By late afternoon, I was at Midge and Smith's, where family and friends and laid-back cooking continued into the evening with a background of muted football but extensive viewer commentary. Ben and I talked briefly to our parents, who were headed to a Thanksgiving meal on the beach (yeahhhhh I guess you guys can be jealous of that). I learned about browning flour to make a traditional Southern-style gravy, I peeled lots of potatoes, and talked turkey with Smith.
Then all the food happened. I didn't overeat for the first time ever on Thanksgiving, even though it was extremely hard to not go back for seconds of the green bean casserole and stuffing (my two favorite turkey day dishes), and I actually had room for pumpkin pie. There was a mix of ages (YAY!) and families in different pieces and stages, and when we all shared our reminiscing stories, we all chimed in with guffaws, questions, and thoughts, whether we had heard them before or not.
After the food began to settle in our stomachs, Ben and I went out on an evening walk to visit our friends as their meals were wrapping up. Both of us ended up going to bed relatively early, and I woke up on Friday morning prepared to take on my own solo Thanksgiving meal.
The meal was an overwhelmingly delicious combination of food, my first turkey (which I modeled off of Patrick's from last year) was amazing, and I created so many fantastic leftovers and sandwiches for the rest of the next week.
Just for the record, this year's leftovers bore double vanilla french toast (with Ben's bread) with cranberry sauce, turkey tamales, chipotle-corn turkey soup, turkey reuben croquettes, and a turkey mulligatawny soup. And of course, sandwiches.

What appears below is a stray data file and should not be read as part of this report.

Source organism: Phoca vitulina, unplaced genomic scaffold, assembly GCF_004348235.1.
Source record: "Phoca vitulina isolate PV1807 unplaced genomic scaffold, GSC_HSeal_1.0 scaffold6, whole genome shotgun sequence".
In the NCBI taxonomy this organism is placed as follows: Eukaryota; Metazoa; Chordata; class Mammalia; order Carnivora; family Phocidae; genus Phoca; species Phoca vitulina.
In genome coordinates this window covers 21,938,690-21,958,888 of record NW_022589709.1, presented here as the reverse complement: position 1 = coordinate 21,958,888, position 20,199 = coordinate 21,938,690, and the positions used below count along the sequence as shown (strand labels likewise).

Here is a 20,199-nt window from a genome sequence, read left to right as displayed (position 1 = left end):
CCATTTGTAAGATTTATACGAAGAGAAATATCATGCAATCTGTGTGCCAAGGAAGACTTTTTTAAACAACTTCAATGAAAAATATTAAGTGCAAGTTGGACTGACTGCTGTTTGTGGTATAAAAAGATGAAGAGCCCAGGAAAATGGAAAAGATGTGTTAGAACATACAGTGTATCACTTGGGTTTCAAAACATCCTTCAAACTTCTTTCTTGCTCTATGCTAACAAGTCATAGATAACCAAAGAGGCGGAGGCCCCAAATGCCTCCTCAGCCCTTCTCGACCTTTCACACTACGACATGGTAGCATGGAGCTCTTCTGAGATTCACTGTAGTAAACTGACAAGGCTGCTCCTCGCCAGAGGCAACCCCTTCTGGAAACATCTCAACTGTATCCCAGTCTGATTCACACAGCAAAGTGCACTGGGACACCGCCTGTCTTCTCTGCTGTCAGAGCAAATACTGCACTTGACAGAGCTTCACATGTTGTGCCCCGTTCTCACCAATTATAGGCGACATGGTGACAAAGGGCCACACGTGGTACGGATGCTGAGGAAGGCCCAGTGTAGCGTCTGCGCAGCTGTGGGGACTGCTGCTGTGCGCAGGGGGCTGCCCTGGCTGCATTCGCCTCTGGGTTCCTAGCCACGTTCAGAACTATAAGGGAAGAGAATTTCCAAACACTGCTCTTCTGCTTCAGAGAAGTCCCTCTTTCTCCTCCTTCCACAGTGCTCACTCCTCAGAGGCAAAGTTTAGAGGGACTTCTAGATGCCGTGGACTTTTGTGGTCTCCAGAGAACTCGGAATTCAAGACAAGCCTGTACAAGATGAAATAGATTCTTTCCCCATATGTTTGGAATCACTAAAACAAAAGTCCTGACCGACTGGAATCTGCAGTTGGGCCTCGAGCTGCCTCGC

Things I have learned from this year's Thanksgiving celebrations:
- Yes, it is possible to make an entire Thanksgiving meal on your own in a day's time with lots of leisure built in.
- Wash your dishes as you dirty them. It makes a world of difference when it comes to cleaning up after the meal.
- Pumpkin cheesecake is amazing. I am confident enough to bake it without a recipe, too, which is a big deal. I don't bake, especially sweet things, so this is a big step for me.
- Having Oberlin family around is the best kind of family time. I find that every year, Thanksgiving both strengthens and redefines my definition of family, and I am incredibly thankful for that.
- Obies just make Thanksgiving better. I think that might sum up everything above in a single sentence.
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Responses to this Entry
What a great post. The people holding up turkey pictures are beautiful. The shadows from that colander of green beans are beautiful. I had two wonderful Thanksgiving dinners at Fairkid, and made new friends and had time to relax. I am very thankful.
Posted by: Nora on December 3, 2011 5:17 PM
@Nora - Those turkey drawings were a stroke of genius. I hope to do it again next year! I wish that I had planned cheesecake game night better so that you could have attended.
Posted by: Ma'ayan on December 3, 2011 5:22 PM
Great and yummie post. We actually had so much food at the beach that by the third night/next morning we gave the leftovers to the wild omnivorous goats who appeared every morning.
Posted by: Abba on December 3, 2011 11:54 PM
@Abba - Thanksgiving has to have an excess of food; there are no rules as to who you have to share it with.
And Thanksgiving was totally delicious here. Only wish you guys were here for it, too.
Posted by: Ma'ayan on December 5, 2011 3:06 PM
I'm in struggling-through-papers season right now and it's good to relax and remember Thanksgiving season! I don't know why I'm never around for your fantastic photoshoots, but I'm glad Cuyler, Amanda and all the other folks were. Thanks for this post. And the pie pictures. Yummm.
Posted by: Griff on December 6, 2011 10:27 PM
@Griff - Apparently I need to branch more beyond Mudd, Wilder, and the Science Center. What happens if I did an OSCA art day in Hark during lunch one day? Would that would be awesome, or the awesomest?
Posted by: Ma'ayan on December 7, 2011 12:28 PM
Ma'ayan: I am showing this post to the high school students I'm working with in the Oberlin History As American History class. We're studying Thanksgiving celebrations in Oberlin. You are now part of history.
Posted by: Tess on April 12, 2012 8:43 AM
That is officially awesome. Thank you for telling me :)
Helloooooo Oberlin high school students! Feel free to ask me any questions about Oberlin Thanksgivings.
Posted by: Ma'ayan on April 12, 2012 8:49 AM